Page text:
Two weeks ago in this space we expressed our disappointment with then Attorney General nominee and former federal appellate judge Merrick Garland’s testimony at his Senate confirmation hearings. He said that his top priority would be the investigation of the “white supremacists and others who stormed the Capitol” last January.

Despite Garland’s accompanying criticism of what he has termed the politicization of the Trump Justice Department under William P. Barr, we submitted that a primary focus on right-wing extremism – important as the issue is – instead of, say, such pressing issues as cyber-security, national security breaches, industrial espionage and social media monopolies, bespoke his own decision to join the plainly political anti-Trump cabal.


Indeed, no one in the world has been more identified with the storming of the Capitol by Democrats and the media – wrongly we believe – than Trump. And, in his inaugural address as attorney general to DOJ personnel last Thursday, he only added to our dismay by claiming he was intent on returning the DOJ to its pre-Trump modus operandi.

We have long felt that Democratic attacks on former Barr – that he acted as Trump’s personal lawyer rather than “the peoples’ lawyer” – was simple politicking. After all, there was no criticism of Obama Attorney General Eric Holder from that crowd after his infamous “wingman” comment when he was asked in a 2013 interview whether he might leave the Obama administration: “I’m still enjoying what I’m doing, there’s still work to be done. I’m still the President’s wingman, so I’m here with my boy.”

But there is also a far more profound political dimension to all of this than just the typical political infighting. Garland has insinuated that Barr’s support for Trump policies, in and of itself, crossed the line of political independence. But has the new attorney general not lived in America these past four years? Is he oblivious to the great changes Trump tried to introduce and the tremendous pushback from the left, often in the form of lawsuits brought before Obama-appointed judges?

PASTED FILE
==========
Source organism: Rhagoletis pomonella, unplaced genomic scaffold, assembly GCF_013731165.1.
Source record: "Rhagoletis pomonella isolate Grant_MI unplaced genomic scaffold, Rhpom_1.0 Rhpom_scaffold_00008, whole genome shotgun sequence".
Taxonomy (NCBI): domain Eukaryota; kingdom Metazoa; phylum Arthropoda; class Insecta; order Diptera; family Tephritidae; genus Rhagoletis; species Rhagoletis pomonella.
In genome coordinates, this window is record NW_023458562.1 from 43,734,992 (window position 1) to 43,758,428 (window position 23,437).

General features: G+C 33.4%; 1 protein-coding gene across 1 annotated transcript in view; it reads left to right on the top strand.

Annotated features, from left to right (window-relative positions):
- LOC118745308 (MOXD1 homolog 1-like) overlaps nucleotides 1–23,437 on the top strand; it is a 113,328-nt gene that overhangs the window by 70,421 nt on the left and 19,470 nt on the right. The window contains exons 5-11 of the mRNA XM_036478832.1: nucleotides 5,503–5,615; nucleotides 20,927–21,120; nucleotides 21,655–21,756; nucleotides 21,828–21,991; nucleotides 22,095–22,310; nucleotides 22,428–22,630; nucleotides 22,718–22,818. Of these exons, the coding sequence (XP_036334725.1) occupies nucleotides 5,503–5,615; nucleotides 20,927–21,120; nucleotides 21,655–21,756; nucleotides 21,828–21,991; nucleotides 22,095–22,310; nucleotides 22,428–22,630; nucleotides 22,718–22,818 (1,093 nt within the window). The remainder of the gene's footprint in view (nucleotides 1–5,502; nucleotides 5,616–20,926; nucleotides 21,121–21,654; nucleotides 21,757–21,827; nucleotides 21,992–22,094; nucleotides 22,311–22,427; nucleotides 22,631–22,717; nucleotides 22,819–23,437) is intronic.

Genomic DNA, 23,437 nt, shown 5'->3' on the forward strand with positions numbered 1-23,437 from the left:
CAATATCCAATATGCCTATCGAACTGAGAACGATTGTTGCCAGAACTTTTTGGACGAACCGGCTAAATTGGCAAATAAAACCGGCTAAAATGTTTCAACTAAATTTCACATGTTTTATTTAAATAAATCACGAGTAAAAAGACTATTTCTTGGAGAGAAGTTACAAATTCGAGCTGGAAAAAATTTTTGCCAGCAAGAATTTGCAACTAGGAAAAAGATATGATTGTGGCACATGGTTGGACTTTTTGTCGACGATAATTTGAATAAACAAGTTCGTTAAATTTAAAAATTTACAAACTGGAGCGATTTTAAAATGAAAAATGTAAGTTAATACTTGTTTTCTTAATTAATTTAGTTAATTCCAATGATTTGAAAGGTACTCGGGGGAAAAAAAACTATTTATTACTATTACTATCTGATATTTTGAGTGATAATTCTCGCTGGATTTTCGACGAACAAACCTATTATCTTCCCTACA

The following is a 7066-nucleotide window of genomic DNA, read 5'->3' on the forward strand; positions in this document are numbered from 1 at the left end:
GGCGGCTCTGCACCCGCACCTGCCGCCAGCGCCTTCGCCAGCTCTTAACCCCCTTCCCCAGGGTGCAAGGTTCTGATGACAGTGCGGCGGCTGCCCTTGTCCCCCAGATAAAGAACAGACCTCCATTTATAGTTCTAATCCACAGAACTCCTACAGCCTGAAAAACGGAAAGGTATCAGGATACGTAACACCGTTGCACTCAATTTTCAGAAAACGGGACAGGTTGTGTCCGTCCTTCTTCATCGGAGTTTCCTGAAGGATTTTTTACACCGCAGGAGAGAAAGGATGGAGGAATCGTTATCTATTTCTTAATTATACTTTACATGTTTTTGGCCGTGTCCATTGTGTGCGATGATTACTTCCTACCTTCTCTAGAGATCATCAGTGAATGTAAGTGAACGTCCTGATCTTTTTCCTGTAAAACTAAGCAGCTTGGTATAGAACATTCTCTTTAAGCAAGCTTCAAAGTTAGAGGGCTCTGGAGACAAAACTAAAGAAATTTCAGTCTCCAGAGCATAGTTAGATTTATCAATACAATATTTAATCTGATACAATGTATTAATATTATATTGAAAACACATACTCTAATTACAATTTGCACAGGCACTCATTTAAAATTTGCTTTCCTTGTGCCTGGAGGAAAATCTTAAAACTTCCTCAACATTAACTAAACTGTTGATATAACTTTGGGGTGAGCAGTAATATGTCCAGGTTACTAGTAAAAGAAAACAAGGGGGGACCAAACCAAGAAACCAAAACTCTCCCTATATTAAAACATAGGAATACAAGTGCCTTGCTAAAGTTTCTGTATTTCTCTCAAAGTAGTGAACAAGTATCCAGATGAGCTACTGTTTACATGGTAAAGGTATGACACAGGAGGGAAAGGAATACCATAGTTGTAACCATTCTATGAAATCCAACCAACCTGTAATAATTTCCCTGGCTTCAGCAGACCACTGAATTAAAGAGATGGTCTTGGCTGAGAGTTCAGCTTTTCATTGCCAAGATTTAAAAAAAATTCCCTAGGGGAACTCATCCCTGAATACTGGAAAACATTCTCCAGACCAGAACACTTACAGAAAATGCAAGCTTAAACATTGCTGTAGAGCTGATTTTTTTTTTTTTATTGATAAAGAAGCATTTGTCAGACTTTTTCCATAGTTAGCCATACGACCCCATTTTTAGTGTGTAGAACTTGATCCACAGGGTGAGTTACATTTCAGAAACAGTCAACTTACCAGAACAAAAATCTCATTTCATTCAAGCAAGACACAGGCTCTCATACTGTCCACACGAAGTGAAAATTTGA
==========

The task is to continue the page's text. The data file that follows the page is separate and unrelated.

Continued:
Remember the Trump challenges to Obamacare? Whatever your view of Obamacare, was it not fundamentally an initiative that Trump strongly opposed as a matter of policy? And wasn’t Barr simply trying to advance the policy of the executive as he should?

What about those controversial Trump guidelines for prosecutors on sentencing and the procedural rights of students accused of sexual harassment on campus? What about the many battles over immigration policy? What about efforts against affirmative action, which many believe constitutes reverse discrimination? What about environmental matters, LGBT clashes with religious institutions, and federal aid to non-public education?

Who but the attorney general of the United States is charged with defending the ability of a president to have his policies implemented?

So yes, Barr tried to advance Trump policies, but he actually did precious little to help Trump personally. In fact, he arguably harmed him personally on several occasions – never completing his investigation of the Obama administration’s efforts to spy on the Trump campaign and derail the Trump presidency before it even began and not aggressively investigating the many claims of election fraud after November 3, 2020.

So Garland does us no service when he dismisses his predecessor’s defense of the Trump program as “politicization” of the Justice Department. Besides, using his own logic, won’t his coming to the defense of the Biden administration’s efforts to upend many of the Trump initiatives constitute “politicization” as well?

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